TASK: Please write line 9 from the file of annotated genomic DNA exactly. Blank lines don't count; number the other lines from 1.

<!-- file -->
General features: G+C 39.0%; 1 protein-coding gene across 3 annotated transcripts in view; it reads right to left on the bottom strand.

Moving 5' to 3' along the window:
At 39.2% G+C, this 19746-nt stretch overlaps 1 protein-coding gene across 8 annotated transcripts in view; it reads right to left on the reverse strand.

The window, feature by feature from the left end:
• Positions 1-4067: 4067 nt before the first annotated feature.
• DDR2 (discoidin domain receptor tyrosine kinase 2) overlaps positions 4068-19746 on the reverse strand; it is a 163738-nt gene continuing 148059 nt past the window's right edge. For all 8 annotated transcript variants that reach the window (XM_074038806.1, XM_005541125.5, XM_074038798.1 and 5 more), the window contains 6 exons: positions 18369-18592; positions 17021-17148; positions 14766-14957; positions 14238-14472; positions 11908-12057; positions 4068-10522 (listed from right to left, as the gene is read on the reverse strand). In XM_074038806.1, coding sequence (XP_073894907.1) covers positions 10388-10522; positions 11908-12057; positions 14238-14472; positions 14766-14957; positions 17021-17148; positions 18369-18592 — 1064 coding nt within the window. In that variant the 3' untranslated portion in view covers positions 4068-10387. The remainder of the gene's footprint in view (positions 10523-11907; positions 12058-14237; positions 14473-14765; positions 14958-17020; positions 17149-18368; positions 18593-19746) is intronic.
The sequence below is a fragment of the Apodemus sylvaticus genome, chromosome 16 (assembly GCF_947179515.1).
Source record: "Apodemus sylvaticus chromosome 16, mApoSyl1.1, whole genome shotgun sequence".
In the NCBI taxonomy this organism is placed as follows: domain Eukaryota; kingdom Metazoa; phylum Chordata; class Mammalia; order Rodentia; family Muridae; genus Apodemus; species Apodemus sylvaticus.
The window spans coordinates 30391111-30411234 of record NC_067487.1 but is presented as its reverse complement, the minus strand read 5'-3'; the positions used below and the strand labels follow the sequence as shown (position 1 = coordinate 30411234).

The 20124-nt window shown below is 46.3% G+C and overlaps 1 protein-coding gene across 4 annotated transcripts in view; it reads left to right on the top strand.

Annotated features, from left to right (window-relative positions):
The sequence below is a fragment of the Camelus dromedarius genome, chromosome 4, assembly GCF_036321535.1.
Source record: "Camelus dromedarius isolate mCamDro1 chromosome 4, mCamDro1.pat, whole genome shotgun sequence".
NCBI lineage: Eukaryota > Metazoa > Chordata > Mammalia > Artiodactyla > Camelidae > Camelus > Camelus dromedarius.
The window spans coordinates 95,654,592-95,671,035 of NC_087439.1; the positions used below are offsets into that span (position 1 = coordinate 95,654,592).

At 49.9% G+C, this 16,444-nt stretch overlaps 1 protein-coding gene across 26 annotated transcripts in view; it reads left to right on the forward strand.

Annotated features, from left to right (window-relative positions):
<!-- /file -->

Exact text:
In the NCBI taxonomy this organism is placed as follows: domain Eukaryota; kingdom Metazoa; phylum Chordata; class Mammalia; order Rodentia; family Muridae; genus Apodemus; species Apodemus sylvaticus.